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The strain now accounts for about 80 percent of cases in Wales and Scotland, and about half of cases in England, the Guardian reports.
The Washington Post reports that US states and territories are seeking more funding for the distribution of SARS-CoV-2 vaccines.
A new study suggests that using CRISPR to edit human embryonic DNA can lead to the loss of whole chromosomes, as the Associated Press reports.
In Science this week: ancient dog genomes highlight long ties with humans, genomic analysis of 40,000-year-old early East Asian individual, and more.
NPR reports that some insect pests are now becoming resistant to Bt crops.
A 50-year-old cold case was cracked using genetic genealogy, the New York Times reports.
Science reports the US Food and Drug Administration did not consult an outside panel in its approval of remdesivir as a COVID-19 treatment.
In Nature this week: a framework for future human genomic research, PORE-cupine approach to study RNA structure using nanopore sequencing, and more.
According to CNBC, Pfizer has announced that its SARS-CoV-2 vaccine data won't be ready this week.
A number of United Nations agencies push for scientific findings to be made accessible through open science.
Paris-Saclay University garners international regard following a decade-long effort to establish the new research university, Nature News reports.
In Nucleic Acids Research this week: database to house IndiGen sequencing data, database of SARS-CoV-2 docking scores, and more.
Kaiser Health News reports San Francisco and Alameda counties in California are no longer using Verily Life Sciences' COVID-19 testing program, but a Verily spokesperson says it currently working with multiple Bay Area counties.
A UK study has found that antibodies against SARS-CoV-2 may decline over time, Reuters reports.
The New York Times reports that developers in New York City are increasingly interested in life science spaces.
In PNAS this week: genetic and epigenetic variation in individuals with diabetic kidney disease, spontaneous genetic alterations in Saccharomyces cerevisiae, and more.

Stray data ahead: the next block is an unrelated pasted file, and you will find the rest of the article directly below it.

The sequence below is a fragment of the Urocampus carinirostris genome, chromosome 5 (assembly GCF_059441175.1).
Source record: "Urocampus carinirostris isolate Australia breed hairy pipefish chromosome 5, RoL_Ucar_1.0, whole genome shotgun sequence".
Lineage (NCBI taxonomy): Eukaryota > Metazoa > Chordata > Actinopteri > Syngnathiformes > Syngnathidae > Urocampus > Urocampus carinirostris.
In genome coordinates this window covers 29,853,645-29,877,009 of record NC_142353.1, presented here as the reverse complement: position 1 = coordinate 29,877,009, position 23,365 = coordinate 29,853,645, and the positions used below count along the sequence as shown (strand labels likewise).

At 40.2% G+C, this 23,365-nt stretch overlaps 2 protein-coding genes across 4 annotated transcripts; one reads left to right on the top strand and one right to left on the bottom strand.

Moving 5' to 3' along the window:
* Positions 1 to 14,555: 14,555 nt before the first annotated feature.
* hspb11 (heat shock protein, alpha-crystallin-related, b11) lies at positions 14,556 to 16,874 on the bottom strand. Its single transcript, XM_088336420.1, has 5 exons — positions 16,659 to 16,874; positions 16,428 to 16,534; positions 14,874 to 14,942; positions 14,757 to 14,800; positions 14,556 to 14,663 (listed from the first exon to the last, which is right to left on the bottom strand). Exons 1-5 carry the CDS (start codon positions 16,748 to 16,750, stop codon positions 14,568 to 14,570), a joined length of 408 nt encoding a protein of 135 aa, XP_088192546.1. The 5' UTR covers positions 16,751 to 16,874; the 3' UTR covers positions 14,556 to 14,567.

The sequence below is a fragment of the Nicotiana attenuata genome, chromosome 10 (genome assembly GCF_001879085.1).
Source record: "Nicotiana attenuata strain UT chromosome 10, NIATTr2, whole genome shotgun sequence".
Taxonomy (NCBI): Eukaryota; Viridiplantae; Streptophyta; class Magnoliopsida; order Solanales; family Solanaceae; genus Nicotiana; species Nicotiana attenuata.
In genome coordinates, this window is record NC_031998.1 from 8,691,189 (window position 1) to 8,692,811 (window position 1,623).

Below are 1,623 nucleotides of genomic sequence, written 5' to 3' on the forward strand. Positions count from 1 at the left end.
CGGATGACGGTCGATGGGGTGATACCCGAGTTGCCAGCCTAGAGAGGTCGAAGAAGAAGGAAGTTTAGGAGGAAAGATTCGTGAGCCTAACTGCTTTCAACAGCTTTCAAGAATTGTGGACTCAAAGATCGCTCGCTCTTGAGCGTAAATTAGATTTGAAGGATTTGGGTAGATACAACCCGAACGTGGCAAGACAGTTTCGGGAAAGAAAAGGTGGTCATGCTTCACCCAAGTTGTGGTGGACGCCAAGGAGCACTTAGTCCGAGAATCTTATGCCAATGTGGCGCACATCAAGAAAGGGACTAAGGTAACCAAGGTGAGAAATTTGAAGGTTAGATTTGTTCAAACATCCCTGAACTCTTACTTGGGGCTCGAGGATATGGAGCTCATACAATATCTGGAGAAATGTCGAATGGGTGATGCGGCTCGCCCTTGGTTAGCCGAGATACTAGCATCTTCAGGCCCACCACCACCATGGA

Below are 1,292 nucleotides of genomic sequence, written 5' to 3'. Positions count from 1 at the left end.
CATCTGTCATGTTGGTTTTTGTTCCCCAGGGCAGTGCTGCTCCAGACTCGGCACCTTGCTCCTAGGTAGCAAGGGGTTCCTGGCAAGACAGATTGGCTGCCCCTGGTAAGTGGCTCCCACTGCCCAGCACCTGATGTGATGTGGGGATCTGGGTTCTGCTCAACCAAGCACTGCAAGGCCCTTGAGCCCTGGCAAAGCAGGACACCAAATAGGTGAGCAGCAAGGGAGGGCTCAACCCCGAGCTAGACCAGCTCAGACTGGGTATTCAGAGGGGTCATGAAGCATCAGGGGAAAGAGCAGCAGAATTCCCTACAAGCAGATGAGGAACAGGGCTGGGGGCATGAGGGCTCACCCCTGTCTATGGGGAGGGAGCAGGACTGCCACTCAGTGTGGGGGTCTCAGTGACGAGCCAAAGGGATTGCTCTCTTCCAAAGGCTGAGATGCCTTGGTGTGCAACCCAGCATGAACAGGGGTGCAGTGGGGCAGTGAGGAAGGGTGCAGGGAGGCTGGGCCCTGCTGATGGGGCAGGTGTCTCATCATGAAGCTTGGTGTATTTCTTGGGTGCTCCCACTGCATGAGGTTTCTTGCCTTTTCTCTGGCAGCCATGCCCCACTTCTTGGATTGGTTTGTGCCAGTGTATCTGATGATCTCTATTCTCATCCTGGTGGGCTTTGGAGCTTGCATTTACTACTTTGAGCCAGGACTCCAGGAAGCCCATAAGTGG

Two coronavirus vaccine trials that had been paused in the US have resumed.
A Nature survey finds a high level of support among scientists for former Vice President Joe Biden in the upcoming US election.
The Scientist reports the physician behind Surgisphere inactivated his medical license in one state and received one in another.
In PLOS this week: analysis of link between somatic copy number and telomere length, sequencing study of individuals with gallbladder S. Typhi colonization, and more.
The New York Times reports that experts pushed during a meeting of an FDA advisory board for the agency to require more safety data from SARS-CoV-2 vaccine trials.
The UK and the European Union have come to a sticking point in the negotiation of how the UK might remain involved in the Horizon Europe research program, the Guardian reports.
The Washington Post reports Moderna expects that it will have enough data on its candidate SARS-CoV-2 vaccine to submit to regulatory authorities by mid-November.
In Science this week: ANXA11 variants affect calcium homeostasis and stress granule disassembly in ALS, and more.
The head of Operation Warp Speed tells Bloomberg he expects the paused AstraZeneca and Johnson & Johnson vaccine trials to resume soon.
Bloomberg reports AstraZeneca may conduct another study of its candidate SARS-CoV-2 vaccine after dosing error.
Moderna is applying for an Emergency Use Authorization for its coronavirus vaccine, according to the New York Times.
The National Health Service is to conduct a trial of Grail's blood-based screening test for cancer.
In PLOS this week: somatic mutation patterns of glioblastomas among Lebanese patients, phenome-wide study using UK Biobank data, and more.